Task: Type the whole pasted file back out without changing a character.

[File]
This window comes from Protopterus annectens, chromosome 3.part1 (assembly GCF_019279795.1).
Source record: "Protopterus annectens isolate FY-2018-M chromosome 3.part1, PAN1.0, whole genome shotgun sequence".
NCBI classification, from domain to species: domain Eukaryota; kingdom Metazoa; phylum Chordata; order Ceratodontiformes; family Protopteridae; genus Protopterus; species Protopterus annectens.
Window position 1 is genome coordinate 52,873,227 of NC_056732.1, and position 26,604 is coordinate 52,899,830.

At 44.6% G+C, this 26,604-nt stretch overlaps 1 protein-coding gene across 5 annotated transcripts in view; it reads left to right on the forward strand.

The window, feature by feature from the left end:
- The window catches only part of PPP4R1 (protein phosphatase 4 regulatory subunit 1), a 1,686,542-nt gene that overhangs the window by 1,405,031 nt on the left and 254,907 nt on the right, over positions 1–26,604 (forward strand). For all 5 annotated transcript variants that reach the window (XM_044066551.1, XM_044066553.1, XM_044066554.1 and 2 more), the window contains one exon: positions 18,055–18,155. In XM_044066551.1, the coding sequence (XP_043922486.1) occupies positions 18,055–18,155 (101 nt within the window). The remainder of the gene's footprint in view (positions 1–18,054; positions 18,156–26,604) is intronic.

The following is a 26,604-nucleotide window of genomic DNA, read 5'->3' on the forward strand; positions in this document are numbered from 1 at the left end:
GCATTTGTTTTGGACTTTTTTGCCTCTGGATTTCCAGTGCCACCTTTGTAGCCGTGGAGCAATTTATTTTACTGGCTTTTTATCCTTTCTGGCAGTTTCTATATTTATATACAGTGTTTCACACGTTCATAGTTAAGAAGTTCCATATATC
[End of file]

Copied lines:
This window comes from Protopterus annectens, chromosome 3.part1 (assembly GCF_019279795.1).
Source record: "Protopterus annectens isolate FY-2018-M chromosome 3.part1, PAN1.0, whole genome shotgun sequence".
NCBI classification, from domain to species: domain Eukaryota; kingdom Metazoa; phylum Chordata; order Ceratodontiformes; family Protopteridae; genus Protopterus; species Protopterus annectens.
Window position 1 is genome coordinate 52,873,227 of NC_056732.1, and position 26,604 is coordinate 52,899,830.

At 44.6% G+C, this 26,604-nt stretch overlaps 1 protein-coding gene across 5 annotated transcripts in view; it reads left to right on the forward strand.

The window, feature by feature from the left end:
- The window catches only part of PPP4R1 (protein phosphatase 4 regulatory subunit 1), a 1,686,542-nt gene that overhangs the window by 1,405,031 nt on the left and 254,907 nt on the right, over positions 1–26,604 (forward strand). For all 5 annotated transcript variants that reach the window (XM_044066551.1, XM_044066553.1, XM_044066554.1 and 2 more), the window contains one exon: positions 18,055–18,155. In XM_044066551.1, the coding sequence (XP_043922486.1) occupies positions 18,055–18,155 (101 nt within the window). The remainder of the gene's footprint in view (positions 1–18,054; positions 18,156–26,604) is intronic.

The following is a 26,604-nucleotide window of genomic DNA, read 5'->3' on the forward strand; positions in this document are numbered from 1 at the left end:
GCATTTGTTTTGGACTTTTTTGCCTCTGGATTTCCAGTGCCACCTTTGTAGCCGTGGAGCAATTTATTTTACTGGCTTTTTATCCTTTCTGGCAGTTTCTATATTTATATACAGTGTTTCACACGTTCATAGTTAAGAAGTTCCATATATC